Bill would let home-school students in public school groups
Topeka A Kansas Senate education committee will hear testimony on a proposal to allow home-schooled students to participate in public school sports and activities, the committee's chairman said.
The proposed bill is short on details but would allow any student living in a school district to participate in any district activity for four consecutive school years, up to age 20 and even if the student graduates before the fourth year, The Wichita Eagle reported.
Similar laws elsewhere have been called "Tim Tebow" bills for the former NFL quarterback who was home-schooled in Florida but allowed to play on his local school's football team. About half of U.S. states have laws allowing home-schooled students to play on high school teams, the Eagle reported.
Gary Musselman is executive director of the Kansas State High School Activities Association, which governs sports and other activities in more than 750 high schools, middle schools and junior highs. He is opposed to the proposal.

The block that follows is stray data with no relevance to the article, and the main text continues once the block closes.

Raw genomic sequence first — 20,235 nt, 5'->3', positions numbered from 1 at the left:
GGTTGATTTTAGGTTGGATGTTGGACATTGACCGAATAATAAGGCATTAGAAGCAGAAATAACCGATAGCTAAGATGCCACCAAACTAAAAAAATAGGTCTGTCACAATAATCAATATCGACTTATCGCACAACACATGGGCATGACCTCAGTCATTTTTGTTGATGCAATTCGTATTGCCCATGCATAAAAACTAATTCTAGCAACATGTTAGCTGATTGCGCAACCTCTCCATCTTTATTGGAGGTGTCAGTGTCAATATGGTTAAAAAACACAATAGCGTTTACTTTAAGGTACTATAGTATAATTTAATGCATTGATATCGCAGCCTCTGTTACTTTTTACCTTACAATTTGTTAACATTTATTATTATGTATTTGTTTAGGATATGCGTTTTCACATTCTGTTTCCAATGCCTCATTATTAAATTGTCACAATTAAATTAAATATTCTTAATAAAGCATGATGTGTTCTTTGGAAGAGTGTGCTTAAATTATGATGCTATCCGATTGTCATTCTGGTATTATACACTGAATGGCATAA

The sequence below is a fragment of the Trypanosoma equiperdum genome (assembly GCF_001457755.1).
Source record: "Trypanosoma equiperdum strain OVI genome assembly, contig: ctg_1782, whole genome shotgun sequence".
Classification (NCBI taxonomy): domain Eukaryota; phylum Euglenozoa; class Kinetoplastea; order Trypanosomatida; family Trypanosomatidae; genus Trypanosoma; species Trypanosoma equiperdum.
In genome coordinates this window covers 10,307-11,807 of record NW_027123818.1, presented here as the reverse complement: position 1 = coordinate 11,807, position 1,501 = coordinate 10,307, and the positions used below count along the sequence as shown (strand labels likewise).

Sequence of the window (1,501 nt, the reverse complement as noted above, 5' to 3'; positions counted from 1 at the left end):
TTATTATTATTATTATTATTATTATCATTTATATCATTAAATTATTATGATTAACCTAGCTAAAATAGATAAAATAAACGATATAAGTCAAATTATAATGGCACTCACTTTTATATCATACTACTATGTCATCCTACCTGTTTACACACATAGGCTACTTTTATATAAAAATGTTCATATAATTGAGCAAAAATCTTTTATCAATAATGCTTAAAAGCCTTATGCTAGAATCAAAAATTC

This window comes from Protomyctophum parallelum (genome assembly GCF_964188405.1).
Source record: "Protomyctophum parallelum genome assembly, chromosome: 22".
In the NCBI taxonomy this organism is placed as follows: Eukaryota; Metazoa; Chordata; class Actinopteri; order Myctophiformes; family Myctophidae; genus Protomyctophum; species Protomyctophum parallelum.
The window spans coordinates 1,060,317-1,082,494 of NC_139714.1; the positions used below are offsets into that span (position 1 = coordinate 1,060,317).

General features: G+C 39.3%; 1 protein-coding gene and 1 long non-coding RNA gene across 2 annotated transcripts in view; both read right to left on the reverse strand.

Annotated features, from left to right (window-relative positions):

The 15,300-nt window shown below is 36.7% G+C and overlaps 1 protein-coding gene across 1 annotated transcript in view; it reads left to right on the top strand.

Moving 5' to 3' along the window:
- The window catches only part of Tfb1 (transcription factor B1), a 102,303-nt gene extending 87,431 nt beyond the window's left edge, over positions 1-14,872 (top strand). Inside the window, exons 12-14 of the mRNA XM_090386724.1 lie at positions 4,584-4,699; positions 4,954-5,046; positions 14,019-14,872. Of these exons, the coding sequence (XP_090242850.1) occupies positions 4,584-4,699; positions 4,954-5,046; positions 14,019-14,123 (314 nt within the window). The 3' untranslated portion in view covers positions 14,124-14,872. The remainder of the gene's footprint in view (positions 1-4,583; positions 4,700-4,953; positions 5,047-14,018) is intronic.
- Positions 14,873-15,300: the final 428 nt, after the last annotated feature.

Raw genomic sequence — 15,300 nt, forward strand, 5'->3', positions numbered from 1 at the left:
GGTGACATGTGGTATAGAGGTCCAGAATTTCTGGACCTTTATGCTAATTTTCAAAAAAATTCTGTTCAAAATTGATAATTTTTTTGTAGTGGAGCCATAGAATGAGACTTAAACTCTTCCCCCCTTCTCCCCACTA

"Eligibility is a status that is earned through a student's work in school . and those schools are held to very strict standards that member schools are held accountable to," he said. "What we're talking about here is a totally different model."
Supporters said the bill would help small and rural schools, which often struggle to have enough students for teams. And home-schooled students sometimes have to travel long distances to play in home-school sports leagues.
"Out in western Kansas, at some of those itty-bitty schools out there, it could be a good thing," said Kenny Collins, athletic director for the Wichita Warriors, part of the Wichita Area Homeschool Athletic Association. "In the bigger cities like Wichita and Kansas City, it's not going to matter as much. Most of our kids do not want to play for public schools. We just want the ability to play other schools."
The proposed bill does not have a listed sponsor in Kansas. Sen. Steve Abrams, R-Arkansas City, head of the Senate Education Committee said the committee will hear testimony about the bill.
"I do not know where it's going at this point in time, but we are going to have a hearing," he said. "I'm willing to hear the evidence and listen to what people have to say about it."